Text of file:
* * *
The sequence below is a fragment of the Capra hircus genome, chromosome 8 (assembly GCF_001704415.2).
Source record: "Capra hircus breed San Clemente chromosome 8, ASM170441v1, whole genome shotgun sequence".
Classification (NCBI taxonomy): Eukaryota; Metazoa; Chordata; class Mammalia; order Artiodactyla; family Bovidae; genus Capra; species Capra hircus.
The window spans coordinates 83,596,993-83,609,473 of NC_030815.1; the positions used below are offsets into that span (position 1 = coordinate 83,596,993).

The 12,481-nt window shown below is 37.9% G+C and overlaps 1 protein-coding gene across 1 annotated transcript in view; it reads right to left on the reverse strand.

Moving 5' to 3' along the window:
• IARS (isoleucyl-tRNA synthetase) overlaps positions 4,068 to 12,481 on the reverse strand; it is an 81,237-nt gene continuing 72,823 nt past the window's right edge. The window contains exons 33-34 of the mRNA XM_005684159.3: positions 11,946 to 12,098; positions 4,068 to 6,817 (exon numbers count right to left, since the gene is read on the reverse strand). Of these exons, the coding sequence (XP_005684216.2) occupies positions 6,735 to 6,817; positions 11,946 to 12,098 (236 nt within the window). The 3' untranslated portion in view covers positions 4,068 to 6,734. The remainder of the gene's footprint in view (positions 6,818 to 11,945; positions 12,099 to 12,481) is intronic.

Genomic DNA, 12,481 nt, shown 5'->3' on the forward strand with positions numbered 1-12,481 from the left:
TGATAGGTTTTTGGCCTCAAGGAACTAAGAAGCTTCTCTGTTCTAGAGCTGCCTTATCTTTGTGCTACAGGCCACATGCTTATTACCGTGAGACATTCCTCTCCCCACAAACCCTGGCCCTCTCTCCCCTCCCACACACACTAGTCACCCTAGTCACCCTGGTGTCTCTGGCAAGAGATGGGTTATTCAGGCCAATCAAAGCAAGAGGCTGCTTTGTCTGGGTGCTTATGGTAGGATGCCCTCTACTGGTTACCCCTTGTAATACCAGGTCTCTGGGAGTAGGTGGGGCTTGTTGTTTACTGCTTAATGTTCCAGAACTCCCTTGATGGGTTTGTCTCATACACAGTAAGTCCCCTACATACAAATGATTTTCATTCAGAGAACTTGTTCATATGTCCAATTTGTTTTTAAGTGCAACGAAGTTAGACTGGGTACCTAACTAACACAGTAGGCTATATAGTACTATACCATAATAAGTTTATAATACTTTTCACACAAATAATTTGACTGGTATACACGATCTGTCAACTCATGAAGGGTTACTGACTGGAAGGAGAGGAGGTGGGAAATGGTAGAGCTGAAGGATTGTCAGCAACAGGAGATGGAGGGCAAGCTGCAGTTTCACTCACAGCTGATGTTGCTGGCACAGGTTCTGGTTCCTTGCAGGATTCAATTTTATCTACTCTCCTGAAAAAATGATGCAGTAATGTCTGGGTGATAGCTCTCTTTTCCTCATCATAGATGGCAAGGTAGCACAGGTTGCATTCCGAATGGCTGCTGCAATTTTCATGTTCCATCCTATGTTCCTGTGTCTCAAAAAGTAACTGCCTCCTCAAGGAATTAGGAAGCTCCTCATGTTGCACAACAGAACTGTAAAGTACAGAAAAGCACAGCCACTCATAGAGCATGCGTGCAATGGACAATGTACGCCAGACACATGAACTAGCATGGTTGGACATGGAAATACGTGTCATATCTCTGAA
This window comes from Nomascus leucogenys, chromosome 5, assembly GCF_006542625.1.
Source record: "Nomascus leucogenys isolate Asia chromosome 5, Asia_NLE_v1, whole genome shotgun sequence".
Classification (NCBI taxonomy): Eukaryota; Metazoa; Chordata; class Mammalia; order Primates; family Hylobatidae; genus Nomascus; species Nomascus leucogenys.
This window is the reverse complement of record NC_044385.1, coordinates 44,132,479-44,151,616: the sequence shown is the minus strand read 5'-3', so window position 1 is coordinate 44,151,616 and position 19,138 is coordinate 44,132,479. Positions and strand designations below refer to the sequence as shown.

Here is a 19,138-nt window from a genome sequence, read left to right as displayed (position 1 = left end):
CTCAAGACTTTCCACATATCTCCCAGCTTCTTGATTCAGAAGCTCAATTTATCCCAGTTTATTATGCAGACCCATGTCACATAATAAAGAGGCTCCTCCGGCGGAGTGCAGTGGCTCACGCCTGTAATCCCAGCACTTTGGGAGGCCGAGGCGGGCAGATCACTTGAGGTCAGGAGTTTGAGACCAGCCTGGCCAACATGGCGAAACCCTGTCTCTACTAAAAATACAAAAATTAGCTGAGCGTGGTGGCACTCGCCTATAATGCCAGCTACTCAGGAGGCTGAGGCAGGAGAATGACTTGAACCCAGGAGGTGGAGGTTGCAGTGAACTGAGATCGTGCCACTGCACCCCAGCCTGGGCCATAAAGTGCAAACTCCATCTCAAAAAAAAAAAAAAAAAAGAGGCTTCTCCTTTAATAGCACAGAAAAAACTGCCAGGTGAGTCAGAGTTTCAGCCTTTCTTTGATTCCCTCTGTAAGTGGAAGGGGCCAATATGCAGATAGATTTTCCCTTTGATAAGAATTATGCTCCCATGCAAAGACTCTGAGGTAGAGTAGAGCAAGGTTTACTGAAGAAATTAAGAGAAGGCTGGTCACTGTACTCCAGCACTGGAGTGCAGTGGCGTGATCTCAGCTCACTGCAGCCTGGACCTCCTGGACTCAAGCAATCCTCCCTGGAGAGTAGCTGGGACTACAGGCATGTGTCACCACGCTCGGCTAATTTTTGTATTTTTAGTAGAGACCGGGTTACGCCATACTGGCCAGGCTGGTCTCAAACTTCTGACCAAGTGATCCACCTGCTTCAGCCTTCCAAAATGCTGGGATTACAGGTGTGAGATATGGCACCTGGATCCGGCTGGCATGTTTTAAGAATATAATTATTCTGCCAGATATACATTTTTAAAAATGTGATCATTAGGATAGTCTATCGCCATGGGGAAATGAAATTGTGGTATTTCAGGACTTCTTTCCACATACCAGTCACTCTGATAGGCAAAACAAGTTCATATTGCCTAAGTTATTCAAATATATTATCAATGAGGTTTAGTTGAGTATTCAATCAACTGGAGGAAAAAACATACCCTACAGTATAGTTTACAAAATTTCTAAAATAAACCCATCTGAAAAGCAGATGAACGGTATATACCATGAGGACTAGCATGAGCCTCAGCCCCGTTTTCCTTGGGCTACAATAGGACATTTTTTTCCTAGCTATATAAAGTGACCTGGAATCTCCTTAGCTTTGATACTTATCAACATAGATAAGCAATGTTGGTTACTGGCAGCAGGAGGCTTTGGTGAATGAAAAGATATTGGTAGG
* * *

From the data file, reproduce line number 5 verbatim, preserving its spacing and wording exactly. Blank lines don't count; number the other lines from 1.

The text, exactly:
The 12,481-nt window shown below is 37.9% G+C and overlaps 1 protein-coding gene across 1 annotated transcript in view; it reads right to left on the reverse strand.